We are studying through Mark in our small group at church. For the past several months, I have constantly been amazed at how Jesus displays His divine authority over everything; including demons, sickness, nature, and religion. Most recently in Mark 12, we’ve seen the Pharisees, Sadducees, and scribes try to trap Jesus with the “gotcha!” type questions that fill the political discourse on cable news channels.
Jesus answered, “The most important is, ‘Hear, O Israel: The Lord our God, the Lord is one. And you shall love the Lord your God with all your heart and with all your soul and with all your mind and with all your strength.’
The second is this: ‘You shall love your neighbor as yourself.’ There is no other commandment greater than these. —Mark 12:29-31
When a scribe curiously asks Jesus what the greatest commandment is (presumably looking for reasons to arrest Jesus), Jesus points back to two Old Testament commands that frame the whole of Jewish (and Christian) life: the command to love God with all your heart, soul, mind, and strength, and to love your neighbor as yourself (coming from Deuteronomy 6:4 and Leviticus 19:18 respectively).
Gauging your obedience to these two commands often feels like gauging your prayer life: however you have grown, you always have more room to grow.
I’ve found the following questions helpful in both convicting me and pushing me to love my God more:1
- Is the Lord the all-consuming passion of my life?
- Do I have a deep, intense, and abiding affection for my Lord?
- Am I loyal to my God with an exclusive love?
- Do I resist and even oppose anything or anyone that seeks to do my Lord harm?
- Am I zealous to defend, with grace, my Lord’s name and honor?
- Do I enjoy spending time with my Lord?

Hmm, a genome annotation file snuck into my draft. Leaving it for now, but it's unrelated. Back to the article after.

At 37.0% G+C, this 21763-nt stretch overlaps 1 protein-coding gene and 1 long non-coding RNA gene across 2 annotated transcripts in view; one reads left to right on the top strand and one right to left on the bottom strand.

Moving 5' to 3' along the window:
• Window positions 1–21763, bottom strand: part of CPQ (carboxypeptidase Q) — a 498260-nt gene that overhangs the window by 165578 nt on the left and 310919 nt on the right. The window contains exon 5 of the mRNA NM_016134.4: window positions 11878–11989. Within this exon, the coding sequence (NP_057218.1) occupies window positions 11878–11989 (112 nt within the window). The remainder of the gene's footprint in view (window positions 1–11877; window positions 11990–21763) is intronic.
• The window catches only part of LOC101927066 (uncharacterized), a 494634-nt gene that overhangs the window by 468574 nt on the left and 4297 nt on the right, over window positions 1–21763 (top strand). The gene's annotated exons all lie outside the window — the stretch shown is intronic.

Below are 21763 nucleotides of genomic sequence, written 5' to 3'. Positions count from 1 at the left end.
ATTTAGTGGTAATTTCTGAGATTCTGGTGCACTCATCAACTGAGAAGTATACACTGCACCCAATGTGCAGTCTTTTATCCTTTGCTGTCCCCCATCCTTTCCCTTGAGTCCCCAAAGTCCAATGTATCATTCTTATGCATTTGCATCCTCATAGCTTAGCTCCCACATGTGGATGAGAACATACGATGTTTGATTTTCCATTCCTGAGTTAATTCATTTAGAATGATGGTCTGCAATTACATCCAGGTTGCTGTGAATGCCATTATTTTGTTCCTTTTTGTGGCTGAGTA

- Do I do things that please my Lord and increase His joy?
- Do I brag on my Lord to others?
- Do I tell my Lord that I love Him?
- Do I talk with my Lord as much as I can?
As helpful as these questions are in self-examination and moving our hearts to love God, we will never keep the first and great commandment like we should. R.C. Sproul helped me see the gravity of this:
If I were to ask you, “What is the most serious sin of all?” what would you say? Murder? Adultery? Idolatry? Unbelief? It seems to me that if the Great Commandment is to love the Lord our God with all our heart, soul, mind, and strength, the great transgression is the failure to keep this commandment.
That scares me, because I have not kept the Great Commandment for five minutes in my life. I have never loved God with my whole heart. My soul has never overflowed with affection for God. My mind has been lazy with respect to understanding God’s Word, and I am often more interested in learning the things of this world. Finally, I have only used a portion of my strength in my affection for God. Were it not for Jesus, I would perish because of this sin, and rightly so.2
And thank God the Father for Jesus. Not only is He the One who gives a bunch of serious sinners hope, but He also provides us the perfect example of loving God and others:
- “Be kind to one another, tenderhearted, forgiving one another, as God in Christ forgave you.” Ephesians 4:32
- “And walk in love, as Christ loved us and gave himself up for us, a fragrant offering and sacrifice to God.” Ephesians 5:2
- “Husbands, love your wives, as Christ loved the church and gave himself up for her…” Ephesians 5:25
- “I appeal to you therefore, brothers, by the mercies of God, to present your bodies as a living sacrifice, holy and acceptable to God, which is your spiritual worship.” Romans 12:1
- “For you know the grace of our Lord Jesus Christ, that though he was rich, yet for your sake he became poor, so that you by his poverty might become rich.” 2 Corinthians 8:9
- “We who are strong have an obligation to bear with the failings of the weak, and not to please ourselves. Let each of us please his neighbor for his good, to build him up. For Christ did not please himself, but as it is written, “The reproaches of those who reproached you fell on me.”” Romans 15:1-3
- “Therefore welcome one another as Christ has welcomed you, for the glory of God.” Romans 15:7
- “As the Lord has forgiven you, so you also must forgive.” Colossians 3:13
We have our work cut out for us, but with Christ’s example and the Spirit’s power, we can pursue the most excellent way: the way of love.
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2 R.C. Sproul in his commentary on Mark.